During the break between Christmas and New Year’s we visited Mount Dora. Founded in 1880 on the northern shore of Lake Dora, along the rolling hills of Central Florida, the 12,000-inhabitant enclave retains its small town charm. We spend one night admiring the intricate and over the top Christmas decorations. On the next day we take a package that includes a boat tour along Lake Dora and the Dora Canal, dubbed “the most beautiful mile of water in the world”. We also take a short yet exhilarating seaplane ride around the Lake County area, and return to Mount Dora aboard the Orange Blossom Cannonball, also known as the movie train. On the next day we move a few miles south to Kissimmee, catch a blockbuster movie and enjoy some of the Orlando nightlife.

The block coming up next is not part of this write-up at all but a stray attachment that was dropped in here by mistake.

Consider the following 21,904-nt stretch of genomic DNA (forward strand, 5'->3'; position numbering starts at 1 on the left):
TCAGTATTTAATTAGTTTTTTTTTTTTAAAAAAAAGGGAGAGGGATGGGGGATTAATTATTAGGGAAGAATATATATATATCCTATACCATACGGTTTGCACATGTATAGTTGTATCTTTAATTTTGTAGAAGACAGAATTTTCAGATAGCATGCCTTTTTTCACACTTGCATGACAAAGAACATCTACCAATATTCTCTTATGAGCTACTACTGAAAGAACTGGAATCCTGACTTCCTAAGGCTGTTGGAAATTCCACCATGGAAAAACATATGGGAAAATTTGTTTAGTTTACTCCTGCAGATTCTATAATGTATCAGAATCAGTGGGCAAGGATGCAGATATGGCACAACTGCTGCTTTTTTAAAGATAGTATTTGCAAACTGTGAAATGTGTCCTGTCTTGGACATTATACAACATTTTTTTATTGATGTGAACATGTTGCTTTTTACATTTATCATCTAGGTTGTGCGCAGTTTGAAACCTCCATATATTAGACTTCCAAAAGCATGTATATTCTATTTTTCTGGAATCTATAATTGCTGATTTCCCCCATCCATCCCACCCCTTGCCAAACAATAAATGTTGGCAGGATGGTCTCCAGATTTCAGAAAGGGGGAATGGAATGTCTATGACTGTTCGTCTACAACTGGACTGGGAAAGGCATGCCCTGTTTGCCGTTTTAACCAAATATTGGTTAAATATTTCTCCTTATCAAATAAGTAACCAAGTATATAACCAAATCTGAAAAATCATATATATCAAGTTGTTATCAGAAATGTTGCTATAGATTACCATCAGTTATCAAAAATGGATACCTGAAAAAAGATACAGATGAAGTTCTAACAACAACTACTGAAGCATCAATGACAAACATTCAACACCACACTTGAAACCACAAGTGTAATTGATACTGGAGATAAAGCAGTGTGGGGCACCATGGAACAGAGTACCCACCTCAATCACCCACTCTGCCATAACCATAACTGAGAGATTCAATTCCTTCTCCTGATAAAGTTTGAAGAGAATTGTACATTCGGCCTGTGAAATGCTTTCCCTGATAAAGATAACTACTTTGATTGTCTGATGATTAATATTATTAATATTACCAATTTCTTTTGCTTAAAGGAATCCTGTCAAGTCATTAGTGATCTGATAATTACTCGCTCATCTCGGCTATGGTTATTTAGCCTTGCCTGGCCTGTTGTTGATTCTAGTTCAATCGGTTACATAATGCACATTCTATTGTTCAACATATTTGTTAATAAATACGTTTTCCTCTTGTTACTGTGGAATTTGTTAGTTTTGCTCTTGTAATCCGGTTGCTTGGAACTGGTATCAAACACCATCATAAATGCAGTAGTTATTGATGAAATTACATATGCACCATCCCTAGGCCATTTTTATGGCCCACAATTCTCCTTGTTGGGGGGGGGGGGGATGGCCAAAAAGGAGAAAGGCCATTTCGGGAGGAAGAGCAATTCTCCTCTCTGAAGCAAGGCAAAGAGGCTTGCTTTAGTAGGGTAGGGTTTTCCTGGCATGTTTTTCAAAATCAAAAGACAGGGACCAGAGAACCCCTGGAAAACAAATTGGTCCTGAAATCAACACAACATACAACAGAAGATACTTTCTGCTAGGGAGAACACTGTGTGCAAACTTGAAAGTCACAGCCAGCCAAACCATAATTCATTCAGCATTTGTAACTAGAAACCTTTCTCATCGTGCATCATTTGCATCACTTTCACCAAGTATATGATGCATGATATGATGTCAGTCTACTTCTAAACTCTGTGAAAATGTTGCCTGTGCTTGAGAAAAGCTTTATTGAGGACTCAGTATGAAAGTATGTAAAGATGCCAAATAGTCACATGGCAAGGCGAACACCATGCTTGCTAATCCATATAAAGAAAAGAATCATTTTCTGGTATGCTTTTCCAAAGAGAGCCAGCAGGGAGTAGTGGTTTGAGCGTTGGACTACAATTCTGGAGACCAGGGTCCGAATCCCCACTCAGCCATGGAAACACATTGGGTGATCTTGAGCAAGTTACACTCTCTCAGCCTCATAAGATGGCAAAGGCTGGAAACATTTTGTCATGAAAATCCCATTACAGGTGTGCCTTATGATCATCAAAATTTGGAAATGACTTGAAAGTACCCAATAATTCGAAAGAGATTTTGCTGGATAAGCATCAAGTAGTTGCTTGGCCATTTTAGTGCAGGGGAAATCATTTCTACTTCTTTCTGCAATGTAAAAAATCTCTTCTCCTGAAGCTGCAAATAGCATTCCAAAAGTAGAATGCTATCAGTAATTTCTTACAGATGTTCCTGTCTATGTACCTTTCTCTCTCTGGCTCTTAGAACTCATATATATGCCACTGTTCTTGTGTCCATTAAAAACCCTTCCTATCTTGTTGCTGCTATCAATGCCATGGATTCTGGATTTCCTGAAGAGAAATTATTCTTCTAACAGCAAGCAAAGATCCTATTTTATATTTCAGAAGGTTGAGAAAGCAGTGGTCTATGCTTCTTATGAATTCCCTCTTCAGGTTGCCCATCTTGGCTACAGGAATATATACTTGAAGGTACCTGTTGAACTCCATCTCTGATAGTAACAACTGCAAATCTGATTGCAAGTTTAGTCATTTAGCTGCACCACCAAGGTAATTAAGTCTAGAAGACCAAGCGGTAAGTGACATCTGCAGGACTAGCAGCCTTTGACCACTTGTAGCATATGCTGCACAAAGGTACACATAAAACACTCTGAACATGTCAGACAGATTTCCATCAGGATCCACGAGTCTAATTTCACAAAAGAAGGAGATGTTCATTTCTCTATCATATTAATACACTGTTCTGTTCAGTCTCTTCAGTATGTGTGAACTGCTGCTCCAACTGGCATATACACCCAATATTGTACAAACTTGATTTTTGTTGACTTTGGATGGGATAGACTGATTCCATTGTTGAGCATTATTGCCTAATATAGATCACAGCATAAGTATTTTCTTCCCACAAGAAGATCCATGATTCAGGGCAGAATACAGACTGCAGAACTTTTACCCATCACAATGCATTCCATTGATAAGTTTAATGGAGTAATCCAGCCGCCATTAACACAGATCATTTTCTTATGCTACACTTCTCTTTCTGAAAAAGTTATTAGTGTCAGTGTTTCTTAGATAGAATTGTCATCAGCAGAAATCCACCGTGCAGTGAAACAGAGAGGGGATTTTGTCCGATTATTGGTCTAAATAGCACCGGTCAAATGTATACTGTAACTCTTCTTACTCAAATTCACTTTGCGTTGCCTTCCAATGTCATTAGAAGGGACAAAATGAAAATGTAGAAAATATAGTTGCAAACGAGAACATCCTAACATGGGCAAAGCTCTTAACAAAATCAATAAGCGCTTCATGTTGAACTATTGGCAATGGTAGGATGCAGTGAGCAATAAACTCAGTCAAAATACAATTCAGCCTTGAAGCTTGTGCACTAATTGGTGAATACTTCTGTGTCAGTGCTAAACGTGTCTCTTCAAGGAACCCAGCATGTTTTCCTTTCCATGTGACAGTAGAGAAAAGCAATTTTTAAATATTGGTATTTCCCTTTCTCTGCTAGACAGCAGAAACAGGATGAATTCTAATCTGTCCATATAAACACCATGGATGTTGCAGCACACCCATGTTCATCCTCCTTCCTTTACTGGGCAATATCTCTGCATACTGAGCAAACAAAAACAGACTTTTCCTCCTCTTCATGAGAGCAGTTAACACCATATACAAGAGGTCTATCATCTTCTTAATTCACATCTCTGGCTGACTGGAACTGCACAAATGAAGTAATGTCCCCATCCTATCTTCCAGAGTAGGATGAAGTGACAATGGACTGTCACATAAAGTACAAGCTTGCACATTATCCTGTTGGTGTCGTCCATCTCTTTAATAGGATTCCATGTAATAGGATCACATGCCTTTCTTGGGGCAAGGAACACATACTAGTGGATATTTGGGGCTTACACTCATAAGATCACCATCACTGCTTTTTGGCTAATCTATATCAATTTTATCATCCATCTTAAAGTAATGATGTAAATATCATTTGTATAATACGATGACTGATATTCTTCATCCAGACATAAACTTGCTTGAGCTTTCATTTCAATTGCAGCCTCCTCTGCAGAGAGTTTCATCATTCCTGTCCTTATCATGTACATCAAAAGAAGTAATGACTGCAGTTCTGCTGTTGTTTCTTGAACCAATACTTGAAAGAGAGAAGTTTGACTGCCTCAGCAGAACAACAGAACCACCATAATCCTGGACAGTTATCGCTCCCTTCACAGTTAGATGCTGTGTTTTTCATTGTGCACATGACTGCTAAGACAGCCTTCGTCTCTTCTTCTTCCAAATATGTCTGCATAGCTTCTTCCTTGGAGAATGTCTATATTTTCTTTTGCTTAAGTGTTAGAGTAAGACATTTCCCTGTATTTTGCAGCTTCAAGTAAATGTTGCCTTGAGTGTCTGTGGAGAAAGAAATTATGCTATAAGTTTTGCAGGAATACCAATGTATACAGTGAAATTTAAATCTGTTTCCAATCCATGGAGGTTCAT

Ok, so I’ve been busy with work, and other things and I have neglected the blog a little bit. A few things have happened since the last time I posted, when we went to the Food and Wine Festival in Epcot, Orlando Florida. After that, a few weeks ago, we attended the Living the RV Dream Gathering, Hosted by John and Kathy Huggins, of Living the RV Dream podcast and website.
John and Kathy are the authority when if comes to full time RVing. The podcast and the website have a wealth of information about full timing and making a living on the road. Also present at the gathering were Al Hesselbart, the former historian at the RV and Motor Home Hall of Fame in Elkhart, Indiana. He’s a living encyclopedia of the history of the home on wheels. Also, we had the Geeks on Tour, and they gave seminars on taking full advantage of our mobile gadgets. The owners of Technorv.com, Tamy and Eric Johnson also gave seminars on RVing accessories such as tire pressure monitoring systems and wi-fi extenders. Everybody had a great time and it was a great opportunity to meet fellow RVers, pur names and faces together and to see John and Kathy Huggins again. We had met them originally at the Tampa RV Supershow last January. Here’s a video highlighting all the activities.